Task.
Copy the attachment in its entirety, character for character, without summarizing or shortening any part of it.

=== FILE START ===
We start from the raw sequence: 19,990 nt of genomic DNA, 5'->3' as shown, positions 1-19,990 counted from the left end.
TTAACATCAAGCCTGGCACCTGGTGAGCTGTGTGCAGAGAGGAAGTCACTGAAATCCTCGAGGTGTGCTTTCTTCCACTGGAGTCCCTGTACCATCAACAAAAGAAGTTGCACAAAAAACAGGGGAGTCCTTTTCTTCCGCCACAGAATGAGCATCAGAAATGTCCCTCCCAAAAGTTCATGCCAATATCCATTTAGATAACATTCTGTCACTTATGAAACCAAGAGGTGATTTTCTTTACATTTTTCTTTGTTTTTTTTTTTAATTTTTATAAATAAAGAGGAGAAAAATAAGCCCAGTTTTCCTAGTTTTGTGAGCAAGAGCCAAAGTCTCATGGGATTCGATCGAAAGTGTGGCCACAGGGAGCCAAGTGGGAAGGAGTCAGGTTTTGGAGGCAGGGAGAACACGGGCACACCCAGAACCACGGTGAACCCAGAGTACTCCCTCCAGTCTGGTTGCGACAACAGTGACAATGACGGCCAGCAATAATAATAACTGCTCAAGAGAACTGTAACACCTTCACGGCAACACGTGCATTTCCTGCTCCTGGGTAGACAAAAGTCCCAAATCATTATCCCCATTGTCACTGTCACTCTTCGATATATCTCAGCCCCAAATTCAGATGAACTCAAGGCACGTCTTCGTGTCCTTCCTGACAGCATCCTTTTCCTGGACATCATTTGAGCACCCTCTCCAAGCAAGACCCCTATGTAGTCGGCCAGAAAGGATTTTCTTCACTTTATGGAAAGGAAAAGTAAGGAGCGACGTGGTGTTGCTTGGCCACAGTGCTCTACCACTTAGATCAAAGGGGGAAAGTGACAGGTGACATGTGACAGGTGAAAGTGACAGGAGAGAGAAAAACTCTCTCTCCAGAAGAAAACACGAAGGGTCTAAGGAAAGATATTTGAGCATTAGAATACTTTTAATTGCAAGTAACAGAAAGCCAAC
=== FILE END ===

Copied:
We start from the raw sequence: 19,990 nt of genomic DNA, 5'->3' as shown, positions 1-19,990 counted from the left end.
TTAACATCAAGCCTGGCACCTGGTGAGCTGTGTGCAGAGAGGAAGTCACTGAAATCCTCGAGGTGTGCTTTCTTCCACTGGAGTCCCTGTACCATCAACAAAAGAAGTTGCACAAAAAACAGGGGAGTCCTTTTCTTCCGCCACAGAATGAGCATCAGAAATGTCCCTCCCAAAAGTTCATGCCAATATCCATTTAGATAACATTCTGTCACTTATGAAACCAAGAGGTGATTTTCTTTACATTTTTCTTTGTTTTTTTTTTTAATTTTTATAAATAAAGAGGAGAAAAATAAGCCCAGTTTTCCTAGTTTTGTGAGCAAGAGCCAAAGTCTCATGGGATTCGATCGAAAGTGTGGCCACAGGGAGCCAAGTGGGAAGGAGTCAGGTTTTGGAGGCAGGGAGAACACGGGCACACCCAGAACCACGGTGAACCCAGAGTACTCCCTCCAGTCTGGTTGCGACAACAGTGACAATGACGGCCAGCAATAATAATAACTGCTCAAGAGAACTGTAACACCTTCACGGCAACACGTGCATTTCCTGCTCCTGGGTAGACAAAAGTCCCAAATCATTATCCCCATTGTCACTGTCACTCTTCGATATATCTCAGCCCCAAATTCAGATGAACTCAAGGCACGTCTTCGTGTCCTTCCTGACAGCATCCTTTTCCTGGACATCATTTGAGCACCCTCTCCAAGCAAGACCCCTATGTAGTCGGCCAGAAAGGATTTTCTTCACTTTATGGAAAGGAAAAGTAAGGAGCGACGTGGTGTTGCTTGGCCACAGTGCTCTACCACTTAGATCAAAGGGGGAAAGTGACAGGTGACATGTGACAGGTGAAAGTGACAGGAGAGAGAAAAACTCTCTCTCCAGAAGAAAACACGAAGGGTCTAAGGAAAGATATTTGAGCATTAGAATACTTTTAATTGCAAGTAACAGAAAGCCAAC